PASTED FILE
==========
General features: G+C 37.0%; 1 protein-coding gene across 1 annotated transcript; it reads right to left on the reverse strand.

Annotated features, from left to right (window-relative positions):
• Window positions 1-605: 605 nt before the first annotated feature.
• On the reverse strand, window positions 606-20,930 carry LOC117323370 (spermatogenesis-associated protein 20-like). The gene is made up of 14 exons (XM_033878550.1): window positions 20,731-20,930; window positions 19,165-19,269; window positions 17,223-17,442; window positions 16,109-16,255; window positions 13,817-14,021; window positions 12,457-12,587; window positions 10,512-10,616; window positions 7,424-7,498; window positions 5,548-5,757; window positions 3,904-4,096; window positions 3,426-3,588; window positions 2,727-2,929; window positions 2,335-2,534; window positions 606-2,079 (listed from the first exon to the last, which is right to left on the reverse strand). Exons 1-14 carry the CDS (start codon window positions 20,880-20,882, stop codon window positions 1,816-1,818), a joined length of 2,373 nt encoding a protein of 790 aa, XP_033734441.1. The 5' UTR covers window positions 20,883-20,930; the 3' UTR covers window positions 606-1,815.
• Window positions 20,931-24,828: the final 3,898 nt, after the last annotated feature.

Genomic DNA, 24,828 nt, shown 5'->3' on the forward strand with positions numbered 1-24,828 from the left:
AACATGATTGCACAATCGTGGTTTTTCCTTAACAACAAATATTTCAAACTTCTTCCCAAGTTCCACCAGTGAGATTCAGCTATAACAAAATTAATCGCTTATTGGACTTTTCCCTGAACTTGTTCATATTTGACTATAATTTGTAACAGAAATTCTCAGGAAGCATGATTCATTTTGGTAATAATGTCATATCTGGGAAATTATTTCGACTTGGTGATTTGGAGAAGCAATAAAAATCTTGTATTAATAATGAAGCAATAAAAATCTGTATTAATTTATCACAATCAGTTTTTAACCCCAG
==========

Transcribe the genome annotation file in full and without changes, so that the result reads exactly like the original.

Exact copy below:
General features: G+C 37.0%; 1 protein-coding gene across 1 annotated transcript; it reads right to left on the reverse strand.

Annotated features, from left to right (window-relative positions):
• Window positions 1-605: 605 nt before the first annotated feature.
• On the reverse strand, window positions 606-20,930 carry LOC117323370 (spermatogenesis-associated protein 20-like). The gene is made up of 14 exons (XM_033878550.1): window positions 20,731-20,930; window positions 19,165-19,269; window positions 17,223-17,442; window positions 16,109-16,255; window positions 13,817-14,021; window positions 12,457-12,587; window positions 10,512-10,616; window positions 7,424-7,498; window positions 5,548-5,757; window positions 3,904-4,096; window positions 3,426-3,588; window positions 2,727-2,929; window positions 2,335-2,534; window positions 606-2,079 (listed from the first exon to the last, which is right to left on the reverse strand). Exons 1-14 carry the CDS (start codon window positions 20,880-20,882, stop codon window positions 1,816-1,818), a joined length of 2,373 nt encoding a protein of 790 aa, XP_033734441.1. The 5' UTR covers window positions 20,883-20,930; the 3' UTR covers window positions 606-1,815.
• Window positions 20,931-24,828: the final 3,898 nt, after the last annotated feature.

Genomic DNA, 24,828 nt, shown 5'->3' on the forward strand with positions numbered 1-24,828 from the left:
AACATGATTGCACAATCGTGGTTTTTCCTTAACAACAAATATTTCAAACTTCTTCCCAAGTTCCACCAGTGAGATTCAGCTATAACAAAATTAATCGCTTATTGGACTTTTCCCTGAACTTGTTCATATTTGACTATAATTTGTAACAGAAATTCTCAGGAAGCATGATTCATTTTGGTAATAATGTCATATCTGGGAAATTATTTCGACTTGGTGATTTGGAGAAGCAATAAAAATCTTGTATTAATAATGAAGCAATAAAAATCTGTATTAATTTATCACAATCAGTTTTTAACCCCAG